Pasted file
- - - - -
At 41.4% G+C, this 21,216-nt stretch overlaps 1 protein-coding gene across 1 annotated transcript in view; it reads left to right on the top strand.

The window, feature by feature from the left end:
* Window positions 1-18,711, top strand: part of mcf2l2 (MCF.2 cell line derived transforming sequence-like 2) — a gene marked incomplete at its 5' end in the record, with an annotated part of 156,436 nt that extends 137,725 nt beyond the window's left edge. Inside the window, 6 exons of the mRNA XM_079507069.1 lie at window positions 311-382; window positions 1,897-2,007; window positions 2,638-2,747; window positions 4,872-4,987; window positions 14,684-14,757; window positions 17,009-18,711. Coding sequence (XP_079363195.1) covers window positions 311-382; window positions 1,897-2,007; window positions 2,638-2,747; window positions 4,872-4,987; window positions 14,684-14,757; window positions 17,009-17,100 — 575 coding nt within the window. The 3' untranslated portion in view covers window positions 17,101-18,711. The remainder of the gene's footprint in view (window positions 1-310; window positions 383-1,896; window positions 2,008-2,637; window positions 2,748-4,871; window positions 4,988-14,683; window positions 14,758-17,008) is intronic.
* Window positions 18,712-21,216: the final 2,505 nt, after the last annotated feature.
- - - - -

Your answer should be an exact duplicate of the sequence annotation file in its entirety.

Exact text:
At 41.4% G+C, this 21,216-nt stretch overlaps 1 protein-coding gene across 1 annotated transcript in view; it reads left to right on the top strand.

The window, feature by feature from the left end:
* Window positions 1-18,711, top strand: part of mcf2l2 (MCF.2 cell line derived transforming sequence-like 2) — a gene marked incomplete at its 5' end in the record, with an annotated part of 156,436 nt that extends 137,725 nt beyond the window's left edge. Inside the window, 6 exons of the mRNA XM_079507069.1 lie at window positions 311-382; window positions 1,897-2,007; window positions 2,638-2,747; window positions 4,872-4,987; window positions 14,684-14,757; window positions 17,009-18,711. Coding sequence (XP_079363195.1) covers window positions 311-382; window positions 1,897-2,007; window positions 2,638-2,747; window positions 4,872-4,987; window positions 14,684-14,757; window positions 17,009-17,100 — 575 coding nt within the window. The 3' untranslated portion in view covers window positions 17,101-18,711. The remainder of the gene's footprint in view (window positions 1-310; window positions 383-1,896; window positions 2,008-2,637; window positions 2,748-4,871; window positions 4,988-14,683; window positions 14,758-17,008) is intronic.
* Window positions 18,712-21,216: the final 2,505 nt, after the last annotated feature.